Critics of shale gas drilling frequently cite its numerous and drastic environmental risks to argue for tighter regulation. Fracking can cause mini-earthquakes that allow gas and chemicals to seep into groundwater. Above-ground spills of chemicals like benzene used in the process kill wildlife. And the truckloads of equipment required for drilling need roads that carve up the countryside and burn fossil fuels on the way.
The documentary Gasland, an Academy Award-nominated public-relations nightmare for the shale gas industry, put many of these arguments on film. New York filmmaker Josh Fox tours some of America’s most prolific shale gas sites, documenting claims that nearby wells have turned tap water into black sludge or – in several dramatic pieces of footage – made faucet water flammable.
Industry group Energy in Depth contested Fox’s claims, calling Gasland, “politics at its worst, art at its most contrived, and contradictions of fact found around every bend of the river.”
Though the industry has launched a counter campaign to convince the public that fracking is safe, popular opposition to shale gas drilling is mounting. New York state approved a temporary ban on drilling last year, and the EPA began a two-year investigation into environmental and health impacts.
Studies have also questioned the industry’s mantra that unconventional gas generates half the carbon emissions of coal. Cornell University Professor Robert Howarth argues that when the thousands of truckloads of equipment transport required for fracking each well are taken into account, shale gas exploitation may produce more greenhouse gas than oil drilling and possibly more than coal mining.
In China, however, the biggest environmental problem with shale gas exploration is the millions of gallons of fresh – not salt – water required to frack each well, only about one-third of which returns in brackish form to the surface. China has 22% of the world’s population but only 7% of its fresh water.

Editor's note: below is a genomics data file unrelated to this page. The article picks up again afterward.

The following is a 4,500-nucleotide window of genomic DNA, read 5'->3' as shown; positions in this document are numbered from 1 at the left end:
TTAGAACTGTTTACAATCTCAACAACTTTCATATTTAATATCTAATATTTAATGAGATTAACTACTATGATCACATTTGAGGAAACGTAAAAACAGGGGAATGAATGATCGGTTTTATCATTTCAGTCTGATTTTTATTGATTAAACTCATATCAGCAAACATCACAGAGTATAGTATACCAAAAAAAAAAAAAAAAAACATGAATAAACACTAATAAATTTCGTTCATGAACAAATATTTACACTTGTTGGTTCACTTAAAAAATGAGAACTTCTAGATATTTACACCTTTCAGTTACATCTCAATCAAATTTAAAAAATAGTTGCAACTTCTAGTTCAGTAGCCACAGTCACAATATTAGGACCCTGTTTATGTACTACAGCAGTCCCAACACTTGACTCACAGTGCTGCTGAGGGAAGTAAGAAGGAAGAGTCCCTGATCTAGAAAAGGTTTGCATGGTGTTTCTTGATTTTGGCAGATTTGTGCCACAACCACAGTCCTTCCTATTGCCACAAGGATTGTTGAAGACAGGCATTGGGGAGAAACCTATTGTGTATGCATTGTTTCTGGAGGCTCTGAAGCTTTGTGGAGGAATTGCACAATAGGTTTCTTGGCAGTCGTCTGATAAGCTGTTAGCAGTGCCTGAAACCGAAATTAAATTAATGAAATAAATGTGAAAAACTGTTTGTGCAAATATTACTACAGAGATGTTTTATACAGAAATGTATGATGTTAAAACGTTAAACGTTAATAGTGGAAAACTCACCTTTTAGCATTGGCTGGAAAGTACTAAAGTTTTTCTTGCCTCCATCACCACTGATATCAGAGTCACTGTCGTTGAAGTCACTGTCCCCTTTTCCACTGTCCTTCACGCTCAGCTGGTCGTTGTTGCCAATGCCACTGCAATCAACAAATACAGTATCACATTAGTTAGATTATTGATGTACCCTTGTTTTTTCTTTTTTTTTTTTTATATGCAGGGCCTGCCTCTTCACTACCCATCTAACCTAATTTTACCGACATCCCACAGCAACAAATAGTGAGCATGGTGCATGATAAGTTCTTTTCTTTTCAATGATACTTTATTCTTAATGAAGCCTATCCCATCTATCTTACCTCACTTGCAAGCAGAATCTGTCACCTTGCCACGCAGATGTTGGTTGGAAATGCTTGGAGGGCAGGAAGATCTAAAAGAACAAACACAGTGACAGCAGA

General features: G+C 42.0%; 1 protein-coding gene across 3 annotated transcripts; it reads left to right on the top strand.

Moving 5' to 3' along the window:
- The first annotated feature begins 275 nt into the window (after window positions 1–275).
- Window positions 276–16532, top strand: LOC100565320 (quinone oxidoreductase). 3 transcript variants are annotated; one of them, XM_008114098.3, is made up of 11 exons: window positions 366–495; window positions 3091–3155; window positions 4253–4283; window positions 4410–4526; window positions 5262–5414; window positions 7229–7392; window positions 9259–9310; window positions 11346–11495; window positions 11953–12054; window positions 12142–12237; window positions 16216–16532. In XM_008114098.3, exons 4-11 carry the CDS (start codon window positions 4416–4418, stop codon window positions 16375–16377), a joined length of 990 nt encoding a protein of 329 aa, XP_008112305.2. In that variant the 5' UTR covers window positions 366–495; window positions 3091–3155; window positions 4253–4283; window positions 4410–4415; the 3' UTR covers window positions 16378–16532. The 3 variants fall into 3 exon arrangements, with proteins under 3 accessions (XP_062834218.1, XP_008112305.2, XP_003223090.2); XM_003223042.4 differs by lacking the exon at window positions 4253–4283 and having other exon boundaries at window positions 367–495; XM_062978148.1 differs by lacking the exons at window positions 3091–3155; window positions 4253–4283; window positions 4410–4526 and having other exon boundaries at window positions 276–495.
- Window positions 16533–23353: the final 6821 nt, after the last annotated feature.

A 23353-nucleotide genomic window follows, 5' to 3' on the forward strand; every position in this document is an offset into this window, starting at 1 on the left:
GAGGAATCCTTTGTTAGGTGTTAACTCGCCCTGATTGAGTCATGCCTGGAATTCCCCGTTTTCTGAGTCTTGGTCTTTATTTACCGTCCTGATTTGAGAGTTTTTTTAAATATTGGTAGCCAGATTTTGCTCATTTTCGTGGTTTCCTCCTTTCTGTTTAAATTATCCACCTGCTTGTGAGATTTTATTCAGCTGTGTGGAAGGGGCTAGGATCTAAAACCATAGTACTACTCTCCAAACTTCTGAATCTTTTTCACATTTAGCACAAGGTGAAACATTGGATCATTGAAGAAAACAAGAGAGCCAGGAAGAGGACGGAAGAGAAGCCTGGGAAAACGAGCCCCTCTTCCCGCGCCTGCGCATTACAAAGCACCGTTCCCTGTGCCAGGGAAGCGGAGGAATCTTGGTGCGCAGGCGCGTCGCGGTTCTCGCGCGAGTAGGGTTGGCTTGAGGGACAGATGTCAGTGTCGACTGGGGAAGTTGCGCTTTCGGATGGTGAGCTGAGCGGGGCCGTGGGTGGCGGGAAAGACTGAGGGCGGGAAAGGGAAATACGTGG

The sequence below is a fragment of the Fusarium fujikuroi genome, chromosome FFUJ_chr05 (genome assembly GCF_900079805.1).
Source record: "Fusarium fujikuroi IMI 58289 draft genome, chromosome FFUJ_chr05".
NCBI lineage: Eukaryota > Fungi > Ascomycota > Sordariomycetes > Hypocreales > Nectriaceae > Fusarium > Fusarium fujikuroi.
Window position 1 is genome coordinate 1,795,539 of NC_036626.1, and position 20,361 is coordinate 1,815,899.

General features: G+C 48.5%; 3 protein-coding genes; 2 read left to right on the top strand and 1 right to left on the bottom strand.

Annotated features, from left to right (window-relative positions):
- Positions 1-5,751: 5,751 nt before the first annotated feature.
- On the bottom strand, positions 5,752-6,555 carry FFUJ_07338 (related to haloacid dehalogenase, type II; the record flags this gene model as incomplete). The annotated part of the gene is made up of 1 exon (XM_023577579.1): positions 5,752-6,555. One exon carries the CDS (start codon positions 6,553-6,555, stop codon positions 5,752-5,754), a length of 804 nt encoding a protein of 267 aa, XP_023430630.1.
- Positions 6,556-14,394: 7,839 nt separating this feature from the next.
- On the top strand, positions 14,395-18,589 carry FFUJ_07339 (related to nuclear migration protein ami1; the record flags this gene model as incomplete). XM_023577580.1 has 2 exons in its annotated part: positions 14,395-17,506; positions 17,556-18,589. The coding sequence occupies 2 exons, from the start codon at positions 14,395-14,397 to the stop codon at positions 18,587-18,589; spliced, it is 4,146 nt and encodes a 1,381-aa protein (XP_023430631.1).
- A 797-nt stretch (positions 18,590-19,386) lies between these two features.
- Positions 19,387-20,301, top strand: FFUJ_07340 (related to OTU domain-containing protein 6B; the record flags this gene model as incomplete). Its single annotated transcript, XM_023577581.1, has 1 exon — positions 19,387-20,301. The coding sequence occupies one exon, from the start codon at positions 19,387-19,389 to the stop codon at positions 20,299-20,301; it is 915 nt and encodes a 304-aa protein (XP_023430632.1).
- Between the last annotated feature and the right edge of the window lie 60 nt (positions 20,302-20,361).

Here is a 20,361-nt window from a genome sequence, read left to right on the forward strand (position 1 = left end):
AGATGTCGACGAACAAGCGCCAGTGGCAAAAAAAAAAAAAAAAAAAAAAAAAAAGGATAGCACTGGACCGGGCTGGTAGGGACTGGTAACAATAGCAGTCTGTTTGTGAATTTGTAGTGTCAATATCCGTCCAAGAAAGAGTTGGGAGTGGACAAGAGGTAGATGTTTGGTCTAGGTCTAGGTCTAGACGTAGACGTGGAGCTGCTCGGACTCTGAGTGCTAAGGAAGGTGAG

Jay Ewing, who oversees well completions for Devon Energy, said water is the industry’s biggest challenge. He said Devon has been recycling flow-back water and filtering out solids like chloride salts since 2005.
“The technology still has a long way to go to develop the ability to recycle all of our waste water that we produce. There’s a lot of trial and error going on, but it is not a simple technology that’s going to happen overnight.”
Faced with an environmental backlash, drilling companies in North America and Europe profess that more technological development is needed.
The CEO of oilfield services company Schlumberger admitted as much to investors last year: “Looking at shale gas in particular we are convinced that the brute force approach established in North America will not be practical overseas, either from a financial or an operational standpoint.”
Recent innovations have made extraction more sophisticated: 3D seismic imaging allows drillers to target reservoirs more accurately, for example.
Petrohawk is developing a “choke method” to lower initial production costs and extend the life of shale wells, while oifield services company GASFRAC has patented a “waterless frac” that uses liquefied petroleum gas as fracturing fluid.
But some analysts are skeptical. “I suspect if they were very successful, we would have heard about it by now,” said Bill Holland, editor of Platts’ Gas Daily.